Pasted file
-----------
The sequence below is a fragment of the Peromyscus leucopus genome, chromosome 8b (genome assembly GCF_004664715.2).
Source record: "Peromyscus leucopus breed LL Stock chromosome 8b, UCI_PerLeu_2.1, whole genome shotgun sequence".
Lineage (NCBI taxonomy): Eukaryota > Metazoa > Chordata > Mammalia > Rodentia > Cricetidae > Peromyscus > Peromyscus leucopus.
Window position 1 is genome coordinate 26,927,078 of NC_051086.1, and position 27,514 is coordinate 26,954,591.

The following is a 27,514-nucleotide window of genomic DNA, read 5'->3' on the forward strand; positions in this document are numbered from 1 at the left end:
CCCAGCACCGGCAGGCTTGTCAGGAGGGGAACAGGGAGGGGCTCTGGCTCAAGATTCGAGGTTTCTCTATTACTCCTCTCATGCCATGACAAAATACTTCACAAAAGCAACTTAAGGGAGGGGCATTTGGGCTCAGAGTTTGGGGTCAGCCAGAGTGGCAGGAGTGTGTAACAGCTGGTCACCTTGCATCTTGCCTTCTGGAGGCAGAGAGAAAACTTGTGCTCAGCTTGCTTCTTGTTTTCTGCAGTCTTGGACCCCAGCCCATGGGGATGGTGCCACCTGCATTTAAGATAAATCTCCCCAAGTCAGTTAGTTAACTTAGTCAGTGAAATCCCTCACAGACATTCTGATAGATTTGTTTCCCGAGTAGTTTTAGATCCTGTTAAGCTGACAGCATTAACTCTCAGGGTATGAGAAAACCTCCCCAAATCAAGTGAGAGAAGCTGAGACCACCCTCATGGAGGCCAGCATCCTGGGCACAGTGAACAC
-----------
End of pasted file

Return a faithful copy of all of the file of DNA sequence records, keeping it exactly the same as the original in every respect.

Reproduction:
The sequence below is a fragment of the Peromyscus leucopus genome, chromosome 8b (genome assembly GCF_004664715.2).
Source record: "Peromyscus leucopus breed LL Stock chromosome 8b, UCI_PerLeu_2.1, whole genome shotgun sequence".
Lineage (NCBI taxonomy): Eukaryota > Metazoa > Chordata > Mammalia > Rodentia > Cricetidae > Peromyscus > Peromyscus leucopus.
Window position 1 is genome coordinate 26,927,078 of NC_051086.1, and position 27,514 is coordinate 26,954,591.

The following is a 27,514-nucleotide window of genomic DNA, read 5'->3' on the forward strand; positions in this document are numbered from 1 at the left end:
CCCAGCACCGGCAGGCTTGTCAGGAGGGGAACAGGGAGGGGCTCTGGCTCAAGATTCGAGGTTTCTCTATTACTCCTCTCATGCCATGACAAAATACTTCACAAAAGCAACTTAAGGGAGGGGCATTTGGGCTCAGAGTTTGGGGTCAGCCAGAGTGGCAGGAGTGTGTAACAGCTGGTCACCTTGCATCTTGCCTTCTGGAGGCAGAGAGAAAACTTGTGCTCAGCTTGCTTCTTGTTTTCTGCAGTCTTGGACCCCAGCCCATGGGGATGGTGCCACCTGCATTTAAGATAAATCTCCCCAAGTCAGTTAGTTAACTTAGTCAGTGAAATCCCTCACAGACATTCTGATAGATTTGTTTCCCGAGTAGTTTTAGATCCTGTTAAGCTGACAGCATTAACTCTCAGGGTATGAGAAAACCTCCCCAAATCAAGTGAGAGAAGCTGAGACCACCCTCATGGAGGCCAGCATCCTGGGCACAGTGAACAC